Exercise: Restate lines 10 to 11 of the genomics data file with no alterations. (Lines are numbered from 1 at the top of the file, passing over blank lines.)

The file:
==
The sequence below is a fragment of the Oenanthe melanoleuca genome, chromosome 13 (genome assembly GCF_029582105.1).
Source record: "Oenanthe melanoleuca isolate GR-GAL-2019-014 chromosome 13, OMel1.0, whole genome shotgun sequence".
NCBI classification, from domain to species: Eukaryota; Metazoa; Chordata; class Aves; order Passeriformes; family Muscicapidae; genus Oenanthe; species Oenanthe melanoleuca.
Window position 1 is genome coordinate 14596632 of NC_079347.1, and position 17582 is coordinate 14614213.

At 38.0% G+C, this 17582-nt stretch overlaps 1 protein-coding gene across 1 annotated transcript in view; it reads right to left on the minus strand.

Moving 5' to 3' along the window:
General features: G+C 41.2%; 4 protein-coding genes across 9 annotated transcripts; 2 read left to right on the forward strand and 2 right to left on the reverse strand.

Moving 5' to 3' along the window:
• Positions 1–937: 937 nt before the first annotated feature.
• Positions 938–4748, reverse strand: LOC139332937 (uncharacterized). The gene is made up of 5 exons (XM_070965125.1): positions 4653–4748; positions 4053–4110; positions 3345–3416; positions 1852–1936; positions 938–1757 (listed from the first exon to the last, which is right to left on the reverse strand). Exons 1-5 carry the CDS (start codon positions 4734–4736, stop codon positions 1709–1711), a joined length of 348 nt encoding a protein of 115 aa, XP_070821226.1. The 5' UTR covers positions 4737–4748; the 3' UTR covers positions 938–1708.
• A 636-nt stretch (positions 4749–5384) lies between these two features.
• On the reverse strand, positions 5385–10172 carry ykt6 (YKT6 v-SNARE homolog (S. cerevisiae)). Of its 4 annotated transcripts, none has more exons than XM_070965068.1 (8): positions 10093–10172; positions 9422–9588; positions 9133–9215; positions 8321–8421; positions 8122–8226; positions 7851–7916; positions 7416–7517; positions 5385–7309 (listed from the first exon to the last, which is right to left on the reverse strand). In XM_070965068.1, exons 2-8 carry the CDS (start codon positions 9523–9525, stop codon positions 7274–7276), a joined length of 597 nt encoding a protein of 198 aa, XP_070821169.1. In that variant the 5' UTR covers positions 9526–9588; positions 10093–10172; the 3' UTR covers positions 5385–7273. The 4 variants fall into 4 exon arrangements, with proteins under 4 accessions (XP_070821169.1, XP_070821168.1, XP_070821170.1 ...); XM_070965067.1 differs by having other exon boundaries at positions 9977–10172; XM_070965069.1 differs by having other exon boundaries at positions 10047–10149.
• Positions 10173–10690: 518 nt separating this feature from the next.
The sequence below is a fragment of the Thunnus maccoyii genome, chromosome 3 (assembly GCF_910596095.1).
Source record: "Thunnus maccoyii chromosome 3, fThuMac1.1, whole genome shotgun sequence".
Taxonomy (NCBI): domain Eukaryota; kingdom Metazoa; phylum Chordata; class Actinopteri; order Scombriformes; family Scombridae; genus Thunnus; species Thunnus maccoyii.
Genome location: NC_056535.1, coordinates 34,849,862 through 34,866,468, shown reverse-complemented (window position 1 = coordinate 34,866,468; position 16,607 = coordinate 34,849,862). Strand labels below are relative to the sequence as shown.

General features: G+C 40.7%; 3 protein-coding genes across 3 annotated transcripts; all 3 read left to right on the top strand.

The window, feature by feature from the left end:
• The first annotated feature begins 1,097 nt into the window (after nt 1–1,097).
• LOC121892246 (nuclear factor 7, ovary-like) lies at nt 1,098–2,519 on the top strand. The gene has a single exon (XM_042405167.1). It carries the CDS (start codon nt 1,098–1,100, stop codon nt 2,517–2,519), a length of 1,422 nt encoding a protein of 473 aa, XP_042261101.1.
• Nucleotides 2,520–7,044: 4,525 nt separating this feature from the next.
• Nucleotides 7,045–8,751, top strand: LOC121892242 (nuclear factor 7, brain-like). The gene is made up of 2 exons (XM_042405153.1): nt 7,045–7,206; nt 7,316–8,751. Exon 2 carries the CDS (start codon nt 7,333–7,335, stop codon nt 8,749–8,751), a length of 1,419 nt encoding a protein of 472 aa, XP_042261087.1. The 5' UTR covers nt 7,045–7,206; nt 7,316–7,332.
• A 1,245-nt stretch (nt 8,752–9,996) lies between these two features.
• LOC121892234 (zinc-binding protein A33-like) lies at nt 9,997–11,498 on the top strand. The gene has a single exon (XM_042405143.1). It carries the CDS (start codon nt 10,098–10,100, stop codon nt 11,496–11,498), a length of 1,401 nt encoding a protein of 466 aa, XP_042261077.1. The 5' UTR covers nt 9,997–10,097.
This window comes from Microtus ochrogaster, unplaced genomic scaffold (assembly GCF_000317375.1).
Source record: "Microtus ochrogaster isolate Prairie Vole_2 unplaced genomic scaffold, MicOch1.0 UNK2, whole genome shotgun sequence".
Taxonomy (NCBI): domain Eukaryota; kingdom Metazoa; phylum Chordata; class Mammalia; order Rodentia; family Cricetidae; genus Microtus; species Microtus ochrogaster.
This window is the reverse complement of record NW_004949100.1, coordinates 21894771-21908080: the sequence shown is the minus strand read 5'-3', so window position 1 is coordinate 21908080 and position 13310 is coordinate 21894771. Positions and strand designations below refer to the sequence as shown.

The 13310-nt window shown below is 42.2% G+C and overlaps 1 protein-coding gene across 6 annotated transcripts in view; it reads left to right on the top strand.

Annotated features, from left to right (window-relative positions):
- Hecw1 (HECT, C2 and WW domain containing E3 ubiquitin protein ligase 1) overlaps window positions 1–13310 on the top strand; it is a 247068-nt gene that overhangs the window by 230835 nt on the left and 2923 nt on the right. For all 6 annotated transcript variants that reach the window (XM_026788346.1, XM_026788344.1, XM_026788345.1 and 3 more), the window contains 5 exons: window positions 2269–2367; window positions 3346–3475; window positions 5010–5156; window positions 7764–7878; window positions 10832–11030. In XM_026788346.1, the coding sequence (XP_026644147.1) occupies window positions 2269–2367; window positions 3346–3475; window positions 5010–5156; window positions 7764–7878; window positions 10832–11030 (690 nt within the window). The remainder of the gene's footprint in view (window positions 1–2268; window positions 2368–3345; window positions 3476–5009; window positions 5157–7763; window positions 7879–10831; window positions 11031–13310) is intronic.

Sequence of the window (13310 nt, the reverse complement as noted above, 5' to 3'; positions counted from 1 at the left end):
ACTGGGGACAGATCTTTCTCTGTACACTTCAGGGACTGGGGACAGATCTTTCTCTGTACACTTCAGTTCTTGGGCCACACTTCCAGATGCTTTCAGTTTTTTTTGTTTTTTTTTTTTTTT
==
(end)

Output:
• Positions 938–4748, reverse strand: LOC139332937 (uncharacterized). The gene is made up of 5 exons (XM_070965125.1): positions 4653–4748; positions 4053–4110; positions 3345–3416; positions 1852–1936; positions 938–1757 (listed from the first exon to the last, which is right to left on the reverse strand). Exons 1-5 carry the CDS (start codon positions 4734–4736, stop codon positions 1709–1711), a joined length of 348 nt encoding a protein of 115 aa, XP_070821226.1. The 5' UTR covers positions 4737–4748; the 3' UTR covers positions 938–1708.
• A 636-nt stretch (positions 4749–5384) lies between these two features.